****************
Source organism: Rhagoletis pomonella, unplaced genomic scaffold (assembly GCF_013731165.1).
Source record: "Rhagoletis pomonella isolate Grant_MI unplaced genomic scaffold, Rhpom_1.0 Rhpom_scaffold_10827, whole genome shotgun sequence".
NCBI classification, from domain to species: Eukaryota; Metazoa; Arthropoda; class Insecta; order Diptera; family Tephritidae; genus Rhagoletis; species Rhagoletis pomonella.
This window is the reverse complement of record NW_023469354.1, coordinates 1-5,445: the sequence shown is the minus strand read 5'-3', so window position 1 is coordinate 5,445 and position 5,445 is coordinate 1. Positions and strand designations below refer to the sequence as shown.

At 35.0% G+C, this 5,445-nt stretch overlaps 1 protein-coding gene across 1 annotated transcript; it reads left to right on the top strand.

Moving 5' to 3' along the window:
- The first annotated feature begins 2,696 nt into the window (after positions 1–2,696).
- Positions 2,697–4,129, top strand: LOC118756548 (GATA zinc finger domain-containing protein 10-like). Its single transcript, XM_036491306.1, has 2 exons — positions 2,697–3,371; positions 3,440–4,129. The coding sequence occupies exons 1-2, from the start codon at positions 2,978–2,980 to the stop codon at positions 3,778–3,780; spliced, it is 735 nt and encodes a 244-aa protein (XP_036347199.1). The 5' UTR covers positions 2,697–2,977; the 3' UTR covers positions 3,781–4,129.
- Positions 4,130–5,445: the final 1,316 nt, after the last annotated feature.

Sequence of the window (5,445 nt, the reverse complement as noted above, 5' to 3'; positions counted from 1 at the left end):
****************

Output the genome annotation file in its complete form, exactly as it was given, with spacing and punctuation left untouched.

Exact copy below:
Source organism: Rhagoletis pomonella, unplaced genomic scaffold (assembly GCF_013731165.1).
Source record: "Rhagoletis pomonella isolate Grant_MI unplaced genomic scaffold, Rhpom_1.0 Rhpom_scaffold_10827, whole genome shotgun sequence".
NCBI classification, from domain to species: Eukaryota; Metazoa; Arthropoda; class Insecta; order Diptera; family Tephritidae; genus Rhagoletis; species Rhagoletis pomonella.
This window is the reverse complement of record NW_023469354.1, coordinates 1-5,445: the sequence shown is the minus strand read 5'-3', so window position 1 is coordinate 5,445 and position 5,445 is coordinate 1. Positions and strand designations below refer to the sequence as shown.

At 35.0% G+C, this 5,445-nt stretch overlaps 1 protein-coding gene across 1 annotated transcript; it reads left to right on the top strand.

Moving 5' to 3' along the window:
- The first annotated feature begins 2,696 nt into the window (after positions 1–2,696).
- Positions 2,697–4,129, top strand: LOC118756548 (GATA zinc finger domain-containing protein 10-like). Its single transcript, XM_036491306.1, has 2 exons — positions 2,697–3,371; positions 3,440–4,129. The coding sequence occupies exons 1-2, from the start codon at positions 2,978–2,980 to the stop codon at positions 3,778–3,780; spliced, it is 735 nt and encodes a 244-aa protein (XP_036347199.1). The 5' UTR covers positions 2,697–2,977; the 3' UTR covers positions 3,781–4,129.
- Positions 4,130–5,445: the final 1,316 nt, after the last annotated feature.

Sequence of the window (5,445 nt, the reverse complement as noted above, 5' to 3'; positions counted from 1 at the left end):